Allison Williams Says People Are Scared of Her After 'Get Out': 'Don't Let Her Touch a Teacup' (Exclusive)

On the Golden Globes red carpet, Williams spoke to ET about wearing black in support of Time's Up and the reaction to her villainous 'Get Out' character.

Allison Williams' pop of orange will certainly stand out among the all-black ensembles on the Golden Globes red carpet this year, but wearing black in support of the Time's Up initiative means "everything" to her, she says.

"I love the idea of people all over the country wearing black," Williams told ET's Kevin Frazier. "I love that the people watching the Globes are going to wear black. I love that it's people coming together to do something, and if you're not wearing black, it's not that kind of militant thing. It's a message. It's a way of expressing your support for this movement and the fact that it's time to support one another."

In addition to the fashion blackout in protest against sexual harassment, Williams, as with so many of the actresses in attendance, was galvanized to speak about the positive change that is coming for the industry and beyond, with the creation of Time's Up's legal defense fund and tonight's celebration of social activists attending the Globes alongside actresses like Meryl Streep and Emma Watson.

"This movement isn't just for people who have access and money and who can hire the best lawyers in the world. It's for everyone in all industries," she explained. "It's a beautiful gesture of all the leaders of Time's Up to create this fund and ask from people who have a lot to pitch in and offer their services to people that don't have as much. So for whatever business they're in they can get the support they so badly need. That is the beautiful kind of cohesive part of this message tonight."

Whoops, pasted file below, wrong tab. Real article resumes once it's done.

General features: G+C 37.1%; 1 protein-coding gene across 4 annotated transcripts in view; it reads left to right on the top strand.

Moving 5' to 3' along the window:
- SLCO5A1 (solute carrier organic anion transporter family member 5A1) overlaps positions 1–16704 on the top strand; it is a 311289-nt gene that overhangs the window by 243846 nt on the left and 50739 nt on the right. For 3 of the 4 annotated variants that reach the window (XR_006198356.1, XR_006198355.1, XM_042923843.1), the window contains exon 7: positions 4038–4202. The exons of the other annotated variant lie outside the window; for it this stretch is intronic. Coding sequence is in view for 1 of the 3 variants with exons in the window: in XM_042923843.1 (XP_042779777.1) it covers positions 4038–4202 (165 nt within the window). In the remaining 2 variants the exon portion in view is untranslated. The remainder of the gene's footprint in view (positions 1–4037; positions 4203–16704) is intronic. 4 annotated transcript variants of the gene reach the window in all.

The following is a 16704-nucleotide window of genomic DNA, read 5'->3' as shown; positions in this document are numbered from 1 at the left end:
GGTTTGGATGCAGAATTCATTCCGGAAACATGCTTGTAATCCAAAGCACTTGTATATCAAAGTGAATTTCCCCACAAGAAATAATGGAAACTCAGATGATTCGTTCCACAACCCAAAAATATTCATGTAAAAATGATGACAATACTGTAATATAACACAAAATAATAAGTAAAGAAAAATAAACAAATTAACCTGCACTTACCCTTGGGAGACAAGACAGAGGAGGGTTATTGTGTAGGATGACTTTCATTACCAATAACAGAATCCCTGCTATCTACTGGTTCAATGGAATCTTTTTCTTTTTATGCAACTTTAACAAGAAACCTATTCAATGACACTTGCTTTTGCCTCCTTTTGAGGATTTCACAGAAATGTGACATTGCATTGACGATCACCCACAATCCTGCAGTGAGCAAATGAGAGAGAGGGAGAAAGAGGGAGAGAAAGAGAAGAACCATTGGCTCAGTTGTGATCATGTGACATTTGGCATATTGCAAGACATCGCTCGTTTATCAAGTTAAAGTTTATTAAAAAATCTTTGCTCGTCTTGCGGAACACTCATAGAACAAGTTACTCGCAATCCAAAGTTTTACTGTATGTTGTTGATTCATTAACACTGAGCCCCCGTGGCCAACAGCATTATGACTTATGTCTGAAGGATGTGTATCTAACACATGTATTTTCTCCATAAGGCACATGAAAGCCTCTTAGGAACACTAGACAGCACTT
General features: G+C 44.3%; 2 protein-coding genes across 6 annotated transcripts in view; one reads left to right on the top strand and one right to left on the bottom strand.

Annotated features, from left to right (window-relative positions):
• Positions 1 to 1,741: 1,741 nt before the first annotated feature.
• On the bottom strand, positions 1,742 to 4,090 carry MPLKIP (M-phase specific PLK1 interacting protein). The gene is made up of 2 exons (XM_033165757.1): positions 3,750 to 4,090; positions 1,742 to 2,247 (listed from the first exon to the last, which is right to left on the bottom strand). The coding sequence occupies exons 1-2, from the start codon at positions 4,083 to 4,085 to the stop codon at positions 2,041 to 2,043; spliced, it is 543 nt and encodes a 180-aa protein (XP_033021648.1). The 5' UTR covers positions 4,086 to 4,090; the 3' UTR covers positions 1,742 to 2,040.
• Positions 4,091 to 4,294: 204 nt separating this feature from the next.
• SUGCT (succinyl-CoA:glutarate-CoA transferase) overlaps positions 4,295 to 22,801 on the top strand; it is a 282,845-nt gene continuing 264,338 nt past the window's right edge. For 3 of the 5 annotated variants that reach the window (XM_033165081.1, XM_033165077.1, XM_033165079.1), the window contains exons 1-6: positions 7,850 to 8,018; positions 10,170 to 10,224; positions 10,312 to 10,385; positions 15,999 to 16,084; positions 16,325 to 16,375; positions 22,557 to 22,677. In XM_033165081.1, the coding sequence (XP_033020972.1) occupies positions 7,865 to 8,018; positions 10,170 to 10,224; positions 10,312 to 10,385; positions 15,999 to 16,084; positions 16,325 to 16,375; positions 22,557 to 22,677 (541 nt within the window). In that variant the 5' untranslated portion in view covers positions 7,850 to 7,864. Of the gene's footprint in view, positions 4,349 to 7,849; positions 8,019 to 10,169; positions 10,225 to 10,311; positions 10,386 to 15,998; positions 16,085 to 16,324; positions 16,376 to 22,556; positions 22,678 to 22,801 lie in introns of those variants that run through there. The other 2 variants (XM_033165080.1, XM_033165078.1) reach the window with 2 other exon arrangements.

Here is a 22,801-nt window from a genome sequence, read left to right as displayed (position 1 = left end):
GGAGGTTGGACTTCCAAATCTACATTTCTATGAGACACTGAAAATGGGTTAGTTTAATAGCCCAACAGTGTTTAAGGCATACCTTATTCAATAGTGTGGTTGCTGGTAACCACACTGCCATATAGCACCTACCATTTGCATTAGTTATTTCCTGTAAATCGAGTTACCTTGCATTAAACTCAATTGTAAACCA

Get Out is nominated for Best Picture, Comedy or Musical, and Williams revealed that the reception to her character in the movie wasn't exactly surprising after playing Marnie on Girls for six seasons. "It's not like people were welcoming me with open arms," she said with a laugh. "It went from, like, distance to, like, fear."

"I understand that and I will sit in that until the next thing. I'm proud to have played the evilest part of a movie that needed to make an important point when it came out," she added.

Despite starring in one of the biggest movies of the year, Williams joked that the biggest way her life has changed is in her interactions with TSA. "Last time I had [an airport] greeter, I noticed that he was listening to his radio and laughing," Williams said. "Then I realized people were asking him if he was OK. They were constantly asking for his location in the airport. They were like, 'Where are you?' He's like, 'I'm at Starbucks.' They're like, 'Are you OK?' 'I'm OK.' People were joking, but it can't all be joking. Eventually they were like, 'Just let us know if something weird happens. Don't let her touch a teacup.'"